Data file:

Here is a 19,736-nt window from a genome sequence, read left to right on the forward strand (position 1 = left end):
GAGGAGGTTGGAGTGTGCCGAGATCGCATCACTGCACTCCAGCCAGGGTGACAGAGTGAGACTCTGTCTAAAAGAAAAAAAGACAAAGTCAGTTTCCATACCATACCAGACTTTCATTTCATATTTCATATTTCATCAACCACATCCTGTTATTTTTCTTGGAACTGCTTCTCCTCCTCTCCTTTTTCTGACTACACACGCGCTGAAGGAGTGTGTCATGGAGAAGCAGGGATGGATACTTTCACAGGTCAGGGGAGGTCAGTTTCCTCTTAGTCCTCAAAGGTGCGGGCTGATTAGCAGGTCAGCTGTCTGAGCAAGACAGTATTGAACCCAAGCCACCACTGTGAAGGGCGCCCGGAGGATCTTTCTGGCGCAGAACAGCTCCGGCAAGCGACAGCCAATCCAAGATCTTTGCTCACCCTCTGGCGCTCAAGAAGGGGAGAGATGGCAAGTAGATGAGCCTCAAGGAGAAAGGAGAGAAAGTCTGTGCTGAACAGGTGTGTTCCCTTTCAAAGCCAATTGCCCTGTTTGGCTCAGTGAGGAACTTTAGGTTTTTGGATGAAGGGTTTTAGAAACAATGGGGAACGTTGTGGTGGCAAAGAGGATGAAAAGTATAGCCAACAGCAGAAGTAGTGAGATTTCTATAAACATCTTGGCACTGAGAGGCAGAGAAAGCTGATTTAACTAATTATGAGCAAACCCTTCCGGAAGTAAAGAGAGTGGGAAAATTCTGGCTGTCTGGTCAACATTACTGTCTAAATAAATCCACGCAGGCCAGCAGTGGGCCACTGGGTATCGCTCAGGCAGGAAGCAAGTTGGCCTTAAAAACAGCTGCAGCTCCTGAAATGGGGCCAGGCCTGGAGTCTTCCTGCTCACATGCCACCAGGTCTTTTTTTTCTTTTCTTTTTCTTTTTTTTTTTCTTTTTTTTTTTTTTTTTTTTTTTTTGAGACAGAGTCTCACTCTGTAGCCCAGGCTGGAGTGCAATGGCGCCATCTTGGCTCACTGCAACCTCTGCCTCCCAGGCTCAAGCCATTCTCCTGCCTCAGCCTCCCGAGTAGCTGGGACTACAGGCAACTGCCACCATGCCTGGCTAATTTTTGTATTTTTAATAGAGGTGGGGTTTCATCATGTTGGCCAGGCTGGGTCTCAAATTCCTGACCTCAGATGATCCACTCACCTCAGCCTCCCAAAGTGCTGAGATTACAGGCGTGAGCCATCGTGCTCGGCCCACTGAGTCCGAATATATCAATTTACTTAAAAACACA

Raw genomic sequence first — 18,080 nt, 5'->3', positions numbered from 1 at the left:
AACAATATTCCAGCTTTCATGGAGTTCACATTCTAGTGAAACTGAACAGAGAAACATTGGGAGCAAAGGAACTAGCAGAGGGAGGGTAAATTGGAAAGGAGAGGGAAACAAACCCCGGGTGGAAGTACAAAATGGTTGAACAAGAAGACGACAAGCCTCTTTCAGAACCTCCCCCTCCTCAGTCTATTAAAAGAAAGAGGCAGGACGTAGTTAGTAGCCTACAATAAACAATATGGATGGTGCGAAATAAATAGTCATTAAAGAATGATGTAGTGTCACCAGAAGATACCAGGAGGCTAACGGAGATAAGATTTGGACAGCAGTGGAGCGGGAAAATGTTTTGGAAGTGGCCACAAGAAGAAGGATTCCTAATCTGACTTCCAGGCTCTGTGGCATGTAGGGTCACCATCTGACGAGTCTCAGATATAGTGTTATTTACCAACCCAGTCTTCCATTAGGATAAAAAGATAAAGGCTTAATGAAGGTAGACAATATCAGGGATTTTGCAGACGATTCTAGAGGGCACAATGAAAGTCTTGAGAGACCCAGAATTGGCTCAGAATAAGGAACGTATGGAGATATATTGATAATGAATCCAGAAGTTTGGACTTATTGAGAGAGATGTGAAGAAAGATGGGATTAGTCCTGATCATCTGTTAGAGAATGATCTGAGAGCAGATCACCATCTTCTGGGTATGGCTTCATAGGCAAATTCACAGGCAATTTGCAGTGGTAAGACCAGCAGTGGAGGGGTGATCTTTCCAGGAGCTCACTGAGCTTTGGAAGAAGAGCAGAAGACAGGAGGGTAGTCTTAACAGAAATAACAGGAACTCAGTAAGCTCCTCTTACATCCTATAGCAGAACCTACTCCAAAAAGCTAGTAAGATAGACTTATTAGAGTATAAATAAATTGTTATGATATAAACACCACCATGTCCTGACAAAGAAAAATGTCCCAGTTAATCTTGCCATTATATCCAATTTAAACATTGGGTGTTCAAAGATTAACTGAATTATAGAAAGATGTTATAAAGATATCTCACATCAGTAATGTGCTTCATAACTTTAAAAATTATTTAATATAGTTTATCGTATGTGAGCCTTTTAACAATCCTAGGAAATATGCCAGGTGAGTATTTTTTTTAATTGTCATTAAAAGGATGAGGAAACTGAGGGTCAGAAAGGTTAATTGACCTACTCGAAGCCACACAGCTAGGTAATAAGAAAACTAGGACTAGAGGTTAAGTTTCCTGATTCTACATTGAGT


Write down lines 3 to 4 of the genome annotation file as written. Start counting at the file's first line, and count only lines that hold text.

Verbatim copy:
Raw genomic sequence first — 18,080 nt, 5'->3', positions numbered from 1 at the left:
AACAATATTCCAGCTTTCATGGAGTTCACATTCTAGTGAAACTGAACAGAGAAACATTGGGAGCAAAGGAACTAGCAGAGGGAGGGTAAATTGGAAAGGAGAGGGAAACAAACCCCGGGTGGAAGTACAAAATGGTTGAACAAGAAGACGACAAGCCTCTTTCAGAACCTCCCCCTCCTCAGTCTATTAAAAGAAAGAGGCAGGACGTAGTTAGTAGCCTACAATAAACAATATGGATGGTGCGAAATAAATAGTCATTAAAGAATGATGTAGTGTCACCAGAAGATACCAGGAGGCTAACGGAGATAAGATTTGGACAGCAGTGGAGCGGGAAAATGTTTTGGAAGTGGCCACAAGAAGAAGGATTCCTAATCTGACTTCCAGGCTCTGTGGCATGTAGGGTCACCATCTGACGAGTCTCAGATATAGTGTTATTTACCAACCCAGTCTTCCATTAGGATAAAAAGATAAAGGCTTAATGAAGGTAGACAATATCAGGGATTTTGCAGACGATTCTAGAGGGCACAATGAAAGTCTTGAGAGACCCAGAATTGGCTCAGAATAAGGAACGTATGGAGATATATTGATAATGAATCCAGAAGTTTGGACTTATTGAGAGAGATGTGAAGAAAGATGGGATTAGTCCTGATCATCTGTTAGAGAATGATCTGAGAGCAGATCACCATCTTCTGGGTATGGCTTCATAGGCAAATTCACAGGCAATTTGCAGTGGTAAGACCAGCAGTGGAGGGGTGATCTTTCCAGGAGCTCACTGAGCTTTGGAAGAAGAGCAGAAGACAGGAGGGTAGTCTTAACAGAAATAACAGGAACTCAGTAAGCTCCTCTTACATCCTATAGCAGAACCTACTCCAAAAAGCTAGTAAGATAGACTTATTAGAGTATAAATAAATTGTTATGATATAAACACCACCATGTCCTGACAAAGAAAAATGTCCCAGTTAATCTTGCCATTATATCCAATTTAAACATTGGGTGTTCAAAGATTAACTGAATTATAGAAAGATGTTATAAAGATATCTCACATCAGTAATGTGCTTCATAACTTTAAAAATTATTTAATATAGTTTATCGTATGTGAGCCTTTTAACAATCCTAGGAAATATGCCAGGTGAGTATTTTTTTTAATTGTCATTAAAAGGATGAGGAAACTGAGGGTCAGAAAGGTTAATTGACCTACTCGAAGCCACACAGCTAGGTAATAAGAAAACTAGGACTAGAGGTTAAGTTTCCTGATTCTACATTGAGT